Friday, April 22, 2005

Harper's best line

Babble on.

Stephen Harper is undoubtedly a bright man. I believe him to be an honest and caring man as well, but that's just my impression, and it's certainly not a consensus opinion. I had the opportunity to see him speak live at a campaign stop last summer, and can testify that he's a much better public speaker than he's given credit for. And he is surely the best of all our choices for Canada's next Prime Minister.

Unfortunately, the man consistently manages to come across as a smug robot on TV. Tonight was no exception.

He had one fantastic moment, however:

We want Quebecers to choose Canada, and given an honest choice, Quebecers will always choose Canada.

But we must realize that what Quebecers will not do is choose corruption. They will not choose the Liberal Party.

The challenge for people outside Quebec is to show that we are equally prepared to demand accountability; to hold Mr. Martin and his party responsible and to build a united Canada where Liberal corruption has no place whatsoever. (Babbler's italics)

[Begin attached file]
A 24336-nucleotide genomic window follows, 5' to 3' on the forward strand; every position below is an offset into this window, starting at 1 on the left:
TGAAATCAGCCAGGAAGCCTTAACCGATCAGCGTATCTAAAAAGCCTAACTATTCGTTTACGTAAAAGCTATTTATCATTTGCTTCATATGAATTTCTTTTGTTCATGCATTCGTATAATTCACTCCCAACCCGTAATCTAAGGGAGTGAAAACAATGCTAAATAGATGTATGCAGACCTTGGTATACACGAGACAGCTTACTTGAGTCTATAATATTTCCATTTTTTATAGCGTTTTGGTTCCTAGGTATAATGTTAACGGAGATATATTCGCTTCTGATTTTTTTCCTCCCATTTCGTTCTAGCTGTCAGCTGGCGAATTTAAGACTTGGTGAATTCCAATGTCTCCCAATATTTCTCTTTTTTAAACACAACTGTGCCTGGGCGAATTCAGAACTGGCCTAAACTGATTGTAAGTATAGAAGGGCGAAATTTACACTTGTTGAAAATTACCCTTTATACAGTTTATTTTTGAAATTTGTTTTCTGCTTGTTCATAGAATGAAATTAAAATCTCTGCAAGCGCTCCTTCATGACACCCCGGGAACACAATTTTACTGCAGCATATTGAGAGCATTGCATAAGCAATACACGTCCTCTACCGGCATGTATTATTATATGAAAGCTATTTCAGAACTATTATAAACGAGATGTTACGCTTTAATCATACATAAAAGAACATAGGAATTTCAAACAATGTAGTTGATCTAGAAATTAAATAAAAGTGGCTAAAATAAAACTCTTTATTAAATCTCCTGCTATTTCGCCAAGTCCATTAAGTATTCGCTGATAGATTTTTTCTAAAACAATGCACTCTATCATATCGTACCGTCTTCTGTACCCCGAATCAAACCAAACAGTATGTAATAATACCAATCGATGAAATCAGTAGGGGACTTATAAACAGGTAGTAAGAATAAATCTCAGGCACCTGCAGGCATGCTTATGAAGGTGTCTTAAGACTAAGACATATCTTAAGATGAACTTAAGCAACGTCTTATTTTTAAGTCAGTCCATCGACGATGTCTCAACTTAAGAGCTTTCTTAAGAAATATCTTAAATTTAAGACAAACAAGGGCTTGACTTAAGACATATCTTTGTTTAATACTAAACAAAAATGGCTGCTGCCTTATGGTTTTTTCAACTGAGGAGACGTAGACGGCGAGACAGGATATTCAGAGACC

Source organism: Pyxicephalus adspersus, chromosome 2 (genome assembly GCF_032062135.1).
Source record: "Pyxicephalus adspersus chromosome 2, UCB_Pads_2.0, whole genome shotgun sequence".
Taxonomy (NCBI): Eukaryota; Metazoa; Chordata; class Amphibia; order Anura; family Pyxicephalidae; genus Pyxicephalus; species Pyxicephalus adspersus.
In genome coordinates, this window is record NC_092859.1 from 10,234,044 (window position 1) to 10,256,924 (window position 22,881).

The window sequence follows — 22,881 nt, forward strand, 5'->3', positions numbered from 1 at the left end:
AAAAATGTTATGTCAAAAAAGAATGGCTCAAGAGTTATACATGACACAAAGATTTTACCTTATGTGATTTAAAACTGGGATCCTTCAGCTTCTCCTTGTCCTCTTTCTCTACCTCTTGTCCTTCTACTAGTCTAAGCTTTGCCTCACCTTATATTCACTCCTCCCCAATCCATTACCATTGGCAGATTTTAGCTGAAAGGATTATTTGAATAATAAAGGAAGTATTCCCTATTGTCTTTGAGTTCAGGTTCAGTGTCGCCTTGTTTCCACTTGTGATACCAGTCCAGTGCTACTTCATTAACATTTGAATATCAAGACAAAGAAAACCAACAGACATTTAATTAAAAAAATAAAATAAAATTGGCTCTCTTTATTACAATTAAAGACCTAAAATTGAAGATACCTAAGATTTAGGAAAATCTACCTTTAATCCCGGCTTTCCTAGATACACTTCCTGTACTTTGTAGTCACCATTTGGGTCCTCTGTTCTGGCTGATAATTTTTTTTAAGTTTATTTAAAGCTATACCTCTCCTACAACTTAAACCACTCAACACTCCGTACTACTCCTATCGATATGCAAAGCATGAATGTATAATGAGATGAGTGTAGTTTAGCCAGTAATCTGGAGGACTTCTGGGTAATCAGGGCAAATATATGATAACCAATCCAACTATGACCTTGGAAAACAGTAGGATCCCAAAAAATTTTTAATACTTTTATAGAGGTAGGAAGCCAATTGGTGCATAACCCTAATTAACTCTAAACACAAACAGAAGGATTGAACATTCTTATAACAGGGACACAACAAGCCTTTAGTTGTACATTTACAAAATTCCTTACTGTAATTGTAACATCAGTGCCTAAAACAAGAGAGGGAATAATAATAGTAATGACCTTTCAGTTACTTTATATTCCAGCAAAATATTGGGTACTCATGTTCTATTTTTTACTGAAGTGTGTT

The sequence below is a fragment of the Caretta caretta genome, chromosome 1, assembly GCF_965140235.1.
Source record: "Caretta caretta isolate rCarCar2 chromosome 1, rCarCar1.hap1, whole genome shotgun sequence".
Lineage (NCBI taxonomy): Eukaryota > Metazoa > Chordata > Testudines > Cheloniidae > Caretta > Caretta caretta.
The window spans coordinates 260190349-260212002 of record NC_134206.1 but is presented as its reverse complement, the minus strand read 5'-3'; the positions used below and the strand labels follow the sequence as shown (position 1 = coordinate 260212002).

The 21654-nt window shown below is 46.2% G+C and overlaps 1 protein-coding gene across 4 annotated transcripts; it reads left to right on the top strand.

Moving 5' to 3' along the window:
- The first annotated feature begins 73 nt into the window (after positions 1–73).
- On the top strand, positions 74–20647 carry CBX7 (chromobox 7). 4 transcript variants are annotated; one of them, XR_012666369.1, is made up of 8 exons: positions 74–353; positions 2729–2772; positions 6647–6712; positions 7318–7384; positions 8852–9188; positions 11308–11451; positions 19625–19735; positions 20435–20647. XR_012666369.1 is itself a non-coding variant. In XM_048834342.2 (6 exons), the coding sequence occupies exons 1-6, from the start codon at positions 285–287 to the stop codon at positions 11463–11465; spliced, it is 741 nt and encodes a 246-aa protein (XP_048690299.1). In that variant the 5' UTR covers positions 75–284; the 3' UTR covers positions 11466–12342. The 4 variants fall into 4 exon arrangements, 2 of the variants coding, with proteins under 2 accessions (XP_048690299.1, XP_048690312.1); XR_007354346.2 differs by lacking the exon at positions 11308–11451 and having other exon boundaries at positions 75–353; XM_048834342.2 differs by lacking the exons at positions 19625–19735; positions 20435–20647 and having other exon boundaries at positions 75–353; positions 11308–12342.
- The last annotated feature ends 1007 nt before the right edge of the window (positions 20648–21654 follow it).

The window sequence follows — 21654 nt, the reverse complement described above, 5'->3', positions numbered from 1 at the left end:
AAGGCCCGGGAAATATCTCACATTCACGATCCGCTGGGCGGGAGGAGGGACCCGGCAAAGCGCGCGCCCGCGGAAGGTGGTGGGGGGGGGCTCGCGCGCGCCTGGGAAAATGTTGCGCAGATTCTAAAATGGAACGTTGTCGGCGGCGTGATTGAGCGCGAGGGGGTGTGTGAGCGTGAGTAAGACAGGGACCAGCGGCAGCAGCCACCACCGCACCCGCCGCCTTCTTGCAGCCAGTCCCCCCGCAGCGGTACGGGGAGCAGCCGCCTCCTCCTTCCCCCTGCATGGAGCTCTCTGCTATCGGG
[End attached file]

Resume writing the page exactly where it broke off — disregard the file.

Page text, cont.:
In three sentences, the man praises the integrity of Quebec voters (nurturing nascent CPC support), and challenges the Rest of Canada (read: Vote-Rich Ontario&trade) to demonstrate the same degree of principle. From where I sit, the subtle jab at Ontarian pride is brilliant - especially given the implication that Quebec is setting the standard. If they were listening - a big if, I know - Canadians in the Centre of the Universe won't sit still for that.

I just hope the best line of the night didn't get buried by Harper's delivery.

Babble off.

1 Comments:

At 10:41 AM, Blogger Not the PHB said...

I have to agree with you. I think that the way Harper addressed the average Quebec voter was very astute. I thought it a targeted response to voters that assures Quebec that 'they' aren't the source of the corruption (merely the location). It should also reinforce this message for the rest of the country - something that is necessary so that Quebec does not suffer increased alienation.

Harper's message was strong, but as you've observed, he did come across as somewhat robotic during his response. He was a much more 'palatable' speaker during some of the interviews later in the evening.

 

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